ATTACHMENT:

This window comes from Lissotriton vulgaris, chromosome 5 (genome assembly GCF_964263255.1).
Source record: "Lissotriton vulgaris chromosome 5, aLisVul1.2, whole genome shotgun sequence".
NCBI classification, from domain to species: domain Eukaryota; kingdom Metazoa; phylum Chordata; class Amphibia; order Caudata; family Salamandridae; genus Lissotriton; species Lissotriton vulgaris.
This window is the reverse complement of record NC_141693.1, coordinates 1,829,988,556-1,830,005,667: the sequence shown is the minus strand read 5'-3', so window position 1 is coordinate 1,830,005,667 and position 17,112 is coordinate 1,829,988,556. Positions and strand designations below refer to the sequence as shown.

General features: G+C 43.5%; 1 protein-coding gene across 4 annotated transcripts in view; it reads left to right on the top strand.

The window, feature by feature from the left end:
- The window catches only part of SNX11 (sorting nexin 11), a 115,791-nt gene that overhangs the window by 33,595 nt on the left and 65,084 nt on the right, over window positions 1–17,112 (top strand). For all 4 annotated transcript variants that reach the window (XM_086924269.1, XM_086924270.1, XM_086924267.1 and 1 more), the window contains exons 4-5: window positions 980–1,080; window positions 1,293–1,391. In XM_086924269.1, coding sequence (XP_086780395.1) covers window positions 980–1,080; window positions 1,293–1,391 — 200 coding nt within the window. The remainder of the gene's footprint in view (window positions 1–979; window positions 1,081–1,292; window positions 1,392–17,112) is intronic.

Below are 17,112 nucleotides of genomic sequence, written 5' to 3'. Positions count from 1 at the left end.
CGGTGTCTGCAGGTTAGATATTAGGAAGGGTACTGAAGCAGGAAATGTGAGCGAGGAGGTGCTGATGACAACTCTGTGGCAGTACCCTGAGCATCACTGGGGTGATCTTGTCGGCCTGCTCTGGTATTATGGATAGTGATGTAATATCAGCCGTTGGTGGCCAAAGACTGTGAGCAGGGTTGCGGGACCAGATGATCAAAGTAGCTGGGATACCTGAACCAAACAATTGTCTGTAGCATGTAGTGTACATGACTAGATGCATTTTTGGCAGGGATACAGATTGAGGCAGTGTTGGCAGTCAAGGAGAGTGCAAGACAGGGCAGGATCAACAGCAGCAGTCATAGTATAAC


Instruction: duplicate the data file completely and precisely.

This window comes from Lissotriton vulgaris, chromosome 5 (genome assembly GCF_964263255.1).
Source record: "Lissotriton vulgaris chromosome 5, aLisVul1.2, whole genome shotgun sequence".
NCBI classification, from domain to species: domain Eukaryota; kingdom Metazoa; phylum Chordata; class Amphibia; order Caudata; family Salamandridae; genus Lissotriton; species Lissotriton vulgaris.
This window is the reverse complement of record NC_141693.1, coordinates 1,829,988,556-1,830,005,667: the sequence shown is the minus strand read 5'-3', so window position 1 is coordinate 1,830,005,667 and position 17,112 is coordinate 1,829,988,556. Positions and strand designations below refer to the sequence as shown.

General features: G+C 43.5%; 1 protein-coding gene across 4 annotated transcripts in view; it reads left to right on the top strand.

The window, feature by feature from the left end:
- The window catches only part of SNX11 (sorting nexin 11), a 115,791-nt gene that overhangs the window by 33,595 nt on the left and 65,084 nt on the right, over window positions 1–17,112 (top strand). For all 4 annotated transcript variants that reach the window (XM_086924269.1, XM_086924270.1, XM_086924267.1 and 1 more), the window contains exons 4-5: window positions 980–1,080; window positions 1,293–1,391. In XM_086924269.1, coding sequence (XP_086780395.1) covers window positions 980–1,080; window positions 1,293–1,391 — 200 coding nt within the window. The remainder of the gene's footprint in view (window positions 1–979; window positions 1,081–1,292; window positions 1,392–17,112) is intronic.

Below are 17,112 nucleotides of genomic sequence, written 5' to 3'. Positions count from 1 at the left end.
CGGTGTCTGCAGGTTAGATATTAGGAAGGGTACTGAAGCAGGAAATGTGAGCGAGGAGGTGCTGATGACAACTCTGTGGCAGTACCCTGAGCATCACTGGGGTGATCTTGTCGGCCTGCTCTGGTATTATGGATAGTGATGTAATATCAGCCGTTGGTGGCCAAAGACTGTGAGCAGGGTTGCGGGACCAGATGATCAAAGTAGCTGGGATACCTGAACCAAACAATTGTCTGTAGCATGTAGTGTACATGACTAGATGCATTTTTGGCAGGGATACAGATTGAGGCAGTGTTGGCAGTCAAGGAGAGTGCAAGACAGGGCAGGATCAACAGCAGCAGTCATAGTATAAC